Hey thanks for dropping by already.Anyway, can you tell me what is the following gears for?
-Buoyancy Compensators
-Dive Computers
-Scuba Fins
-Scuba Diving Gauges
-Dive Masks
-Scuba Octopuses
-Scuba Regulators
-Scuba Tanks
-Diving Weights and Belts
-Dive Reels
-Scuba Hoods
Thnx a lot if you can answer what all these gears are for i mean the reason for it…

The majority of this gear should be used only after significant training. Your local dive shop should help you with that. It is also important that your gear be maintained — your life may literally rely on it.

-Buoyancy Compensators. This typically serves two main purposes (and maybe a third). First, it is a way to attach the tank to you. Typically a BC is a vest or includes a harness. Second, it has an air bladder that can be inflated and deflated to keep you neutrally bouyant (so you neither float nor sink when in the middle of the water column). This is needed because your bouyancy does change over the course of the dive. As the tank pressure is reduced, you become more bouyant. As you descend, your wetsuit is compressed which makes you less bouyant. Sometimes, the BC may also be used to carry the weights (called weight integrated) or have the octopus integrated into the BC inflator.
-Dive Computers: See gauges. Typically, this will include both a dive timer and depth information recorded real time. This helps avoid the bends. The air pressure can also be incorporated (but might not be).
-Scuba Fins: These greatly reduce the effort required to swim.
-Scuba Diving Gauges: These monitor four things. A compass provides directional information. A pressure gauge tells you how much air is left in your tank. A depth gauge tells you how deep you are. A bottom timer tells you how long you have been underwater. These are crucial: time and depth need to be managed to avoid the disease known as the bends. Air pressure is also crucial — without air in the tank, you have no air source.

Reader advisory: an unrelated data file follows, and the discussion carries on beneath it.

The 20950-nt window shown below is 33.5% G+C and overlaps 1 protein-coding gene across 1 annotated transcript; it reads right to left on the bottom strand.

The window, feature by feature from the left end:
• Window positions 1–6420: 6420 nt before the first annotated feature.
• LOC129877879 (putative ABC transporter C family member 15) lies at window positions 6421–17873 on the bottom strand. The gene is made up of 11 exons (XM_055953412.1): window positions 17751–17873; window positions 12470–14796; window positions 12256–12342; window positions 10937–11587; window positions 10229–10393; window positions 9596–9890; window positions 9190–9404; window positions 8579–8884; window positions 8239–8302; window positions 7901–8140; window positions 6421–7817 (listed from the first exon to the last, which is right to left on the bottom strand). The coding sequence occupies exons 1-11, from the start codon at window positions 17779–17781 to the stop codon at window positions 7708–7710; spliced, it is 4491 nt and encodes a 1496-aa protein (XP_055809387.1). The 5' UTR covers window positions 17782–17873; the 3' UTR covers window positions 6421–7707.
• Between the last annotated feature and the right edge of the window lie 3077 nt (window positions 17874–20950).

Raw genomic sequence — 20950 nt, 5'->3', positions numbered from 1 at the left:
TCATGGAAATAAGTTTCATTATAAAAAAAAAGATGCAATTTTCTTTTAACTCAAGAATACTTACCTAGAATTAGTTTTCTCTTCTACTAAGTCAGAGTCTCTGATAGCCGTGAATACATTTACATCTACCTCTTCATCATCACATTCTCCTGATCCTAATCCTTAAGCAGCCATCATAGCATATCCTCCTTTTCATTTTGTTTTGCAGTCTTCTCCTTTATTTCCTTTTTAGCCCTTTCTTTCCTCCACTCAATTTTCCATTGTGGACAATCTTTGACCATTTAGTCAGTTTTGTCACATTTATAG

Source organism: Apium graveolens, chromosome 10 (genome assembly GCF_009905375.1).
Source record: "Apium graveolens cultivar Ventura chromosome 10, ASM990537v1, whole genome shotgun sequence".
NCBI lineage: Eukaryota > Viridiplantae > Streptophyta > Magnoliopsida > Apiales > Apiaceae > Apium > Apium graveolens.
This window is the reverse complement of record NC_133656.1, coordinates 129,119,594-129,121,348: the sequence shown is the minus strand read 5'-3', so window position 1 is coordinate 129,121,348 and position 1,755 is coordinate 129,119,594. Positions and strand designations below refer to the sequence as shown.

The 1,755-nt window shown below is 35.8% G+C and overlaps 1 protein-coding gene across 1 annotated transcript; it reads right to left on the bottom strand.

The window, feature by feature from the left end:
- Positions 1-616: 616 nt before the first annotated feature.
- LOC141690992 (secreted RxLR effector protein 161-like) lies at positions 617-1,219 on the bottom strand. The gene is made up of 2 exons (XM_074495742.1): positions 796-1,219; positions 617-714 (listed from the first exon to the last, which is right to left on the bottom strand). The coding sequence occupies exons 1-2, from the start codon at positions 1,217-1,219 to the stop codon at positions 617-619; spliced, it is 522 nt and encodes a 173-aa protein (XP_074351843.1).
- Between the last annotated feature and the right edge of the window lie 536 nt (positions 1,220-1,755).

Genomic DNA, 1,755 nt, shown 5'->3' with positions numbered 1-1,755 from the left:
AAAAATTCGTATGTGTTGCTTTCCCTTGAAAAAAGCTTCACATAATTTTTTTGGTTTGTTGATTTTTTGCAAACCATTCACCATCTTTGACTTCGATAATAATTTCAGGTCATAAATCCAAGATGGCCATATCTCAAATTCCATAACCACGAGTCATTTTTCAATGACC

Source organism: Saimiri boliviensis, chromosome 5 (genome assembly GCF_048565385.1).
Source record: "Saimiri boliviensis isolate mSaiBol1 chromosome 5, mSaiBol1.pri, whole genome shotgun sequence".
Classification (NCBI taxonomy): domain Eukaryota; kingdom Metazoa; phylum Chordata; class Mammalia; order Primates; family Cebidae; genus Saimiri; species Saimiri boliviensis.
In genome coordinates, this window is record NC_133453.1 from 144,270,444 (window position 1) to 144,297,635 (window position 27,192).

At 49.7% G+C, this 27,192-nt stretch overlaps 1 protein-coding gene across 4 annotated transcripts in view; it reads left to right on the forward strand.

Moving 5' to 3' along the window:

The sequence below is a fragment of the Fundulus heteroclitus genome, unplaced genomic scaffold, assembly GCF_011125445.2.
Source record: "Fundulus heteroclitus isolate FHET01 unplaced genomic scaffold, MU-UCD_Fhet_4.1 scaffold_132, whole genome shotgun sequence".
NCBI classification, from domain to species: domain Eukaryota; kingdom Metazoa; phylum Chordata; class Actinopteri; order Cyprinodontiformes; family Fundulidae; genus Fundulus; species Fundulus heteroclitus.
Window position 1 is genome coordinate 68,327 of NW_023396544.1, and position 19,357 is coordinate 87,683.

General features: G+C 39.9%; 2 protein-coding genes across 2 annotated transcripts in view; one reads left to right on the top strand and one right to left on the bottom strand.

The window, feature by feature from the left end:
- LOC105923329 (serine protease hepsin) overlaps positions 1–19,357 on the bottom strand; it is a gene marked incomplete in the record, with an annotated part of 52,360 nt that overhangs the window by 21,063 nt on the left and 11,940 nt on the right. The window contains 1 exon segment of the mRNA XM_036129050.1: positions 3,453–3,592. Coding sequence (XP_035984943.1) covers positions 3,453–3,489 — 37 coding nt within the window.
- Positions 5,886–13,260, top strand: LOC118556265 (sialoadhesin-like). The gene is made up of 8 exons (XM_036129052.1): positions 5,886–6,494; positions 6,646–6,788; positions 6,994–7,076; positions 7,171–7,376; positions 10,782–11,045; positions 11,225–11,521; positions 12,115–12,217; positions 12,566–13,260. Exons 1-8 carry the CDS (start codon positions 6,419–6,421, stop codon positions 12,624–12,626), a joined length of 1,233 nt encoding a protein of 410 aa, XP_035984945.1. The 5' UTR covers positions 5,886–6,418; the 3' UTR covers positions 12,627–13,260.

-Dive Masks: This functions by creating a pocket of air in front of your eyes and allows you to see clearly underwater. (Note: It does not do anything to prevent pressure from being applied to the eye — they can handle the pressure).
-Scuba Octopuses. A spare second stage — see below.
-Scuba Regulators. This is what allows you to breath while underwater. The regulator has two stages — one reduces the pressure from over 1000psi to around 100psi (a bit of a fudge here) and is called the first stage. The second stage is attached to the hose and is what goes in your mouth. It reduces the pressure further and is a demand valve.
-Snorkels: This allows you to breath (while on he surface) but with your face in the water.
-Scuba Tanks: This is a metal cylinder that contains pressured air. A tank will typically hold over 3000 PSI.
-Diving Weights and Belts: The belt holds the weights to you. It is designed to be released in an emergency. The goal of the diver is to be neutrally bouyant. Because some dive equipment (wetsuit) and most people are naturally bouyant, some weight must be worn to be neutrally bouyant.
-Dive Reels: This is a specialized piece of gear that is used in a few different contexts. It can be used to mark a route underwater (most often in cave and wreck diving), or to help when setting up a search pattern. (Both caves and wrecks are hazardous environs where you cannot not ascend directly to the surface and where it is possible to be in zero viz from a silt out). It can also be used to help guide a surface float up.
-Spearguns : These are used to shoot fish (think of it as underwater hunting). Frowned on in most locations.
-Scuba Hoods: Since much of your body heat is lost through your head (and water sucks heat from the body even quicker than air), this can help keep you warm.

People snorkeling use a mask, fins and snorkel. Some also use a hood/wetsuit, weights and snorkel vest. A spear gun may be used as well. The rest of the gear is used only in diving.